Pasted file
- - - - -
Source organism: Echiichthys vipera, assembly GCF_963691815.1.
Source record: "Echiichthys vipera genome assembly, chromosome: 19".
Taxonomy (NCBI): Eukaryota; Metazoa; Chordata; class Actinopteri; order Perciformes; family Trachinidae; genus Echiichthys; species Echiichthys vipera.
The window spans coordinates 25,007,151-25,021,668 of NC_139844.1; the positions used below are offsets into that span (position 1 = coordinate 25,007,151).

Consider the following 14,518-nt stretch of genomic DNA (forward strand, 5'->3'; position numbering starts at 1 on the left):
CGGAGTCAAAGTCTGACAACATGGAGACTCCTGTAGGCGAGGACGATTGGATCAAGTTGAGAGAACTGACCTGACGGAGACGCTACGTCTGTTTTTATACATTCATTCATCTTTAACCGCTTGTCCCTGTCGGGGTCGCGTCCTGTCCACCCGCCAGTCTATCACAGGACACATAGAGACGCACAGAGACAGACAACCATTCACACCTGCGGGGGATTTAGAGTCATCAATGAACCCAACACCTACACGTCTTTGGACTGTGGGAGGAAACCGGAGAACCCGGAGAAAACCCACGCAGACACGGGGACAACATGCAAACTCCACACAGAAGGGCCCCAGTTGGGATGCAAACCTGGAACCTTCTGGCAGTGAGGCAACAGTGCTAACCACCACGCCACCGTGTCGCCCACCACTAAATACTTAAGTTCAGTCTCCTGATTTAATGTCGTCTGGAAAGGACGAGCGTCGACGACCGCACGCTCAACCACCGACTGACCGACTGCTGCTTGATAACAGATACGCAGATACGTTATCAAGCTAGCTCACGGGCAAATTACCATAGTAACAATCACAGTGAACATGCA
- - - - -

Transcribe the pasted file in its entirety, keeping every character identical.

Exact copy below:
Source organism: Echiichthys vipera, assembly GCF_963691815.1.
Source record: "Echiichthys vipera genome assembly, chromosome: 19".
Taxonomy (NCBI): Eukaryota; Metazoa; Chordata; class Actinopteri; order Perciformes; family Trachinidae; genus Echiichthys; species Echiichthys vipera.
The window spans coordinates 25,007,151-25,021,668 of NC_139844.1; the positions used below are offsets into that span (position 1 = coordinate 25,007,151).

Consider the following 14,518-nt stretch of genomic DNA (forward strand, 5'->3'; position numbering starts at 1 on the left):
CGGAGTCAAAGTCTGACAACATGGAGACTCCTGTAGGCGAGGACGATTGGATCAAGTTGAGAGAACTGACCTGACGGAGACGCTACGTCTGTTTTTATACATTCATTCATCTTTAACCGCTTGTCCCTGTCGGGGTCGCGTCCTGTCCACCCGCCAGTCTATCACAGGACACATAGAGACGCACAGAGACAGACAACCATTCACACCTGCGGGGGATTTAGAGTCATCAATGAACCCAACACCTACACGTCTTTGGACTGTGGGAGGAAACCGGAGAACCCGGAGAAAACCCACGCAGACACGGGGACAACATGCAAACTCCACACAGAAGGGCCCCAGTTGGGATGCAAACCTGGAACCTTCTGGCAGTGAGGCAACAGTGCTAACCACCACGCCACCGTGTCGCCCACCACTAAATACTTAAGTTCAGTCTCCTGATTTAATGTCGTCTGGAAAGGACGAGCGTCGACGACCGCACGCTCAACCACCGACTGACCGACTGCTGCTTGATAACAGATACGCAGATACGTTATCAAGCTAGCTCACGGGCAAATTACCATAGTAACAATCACAGTGAACATGCA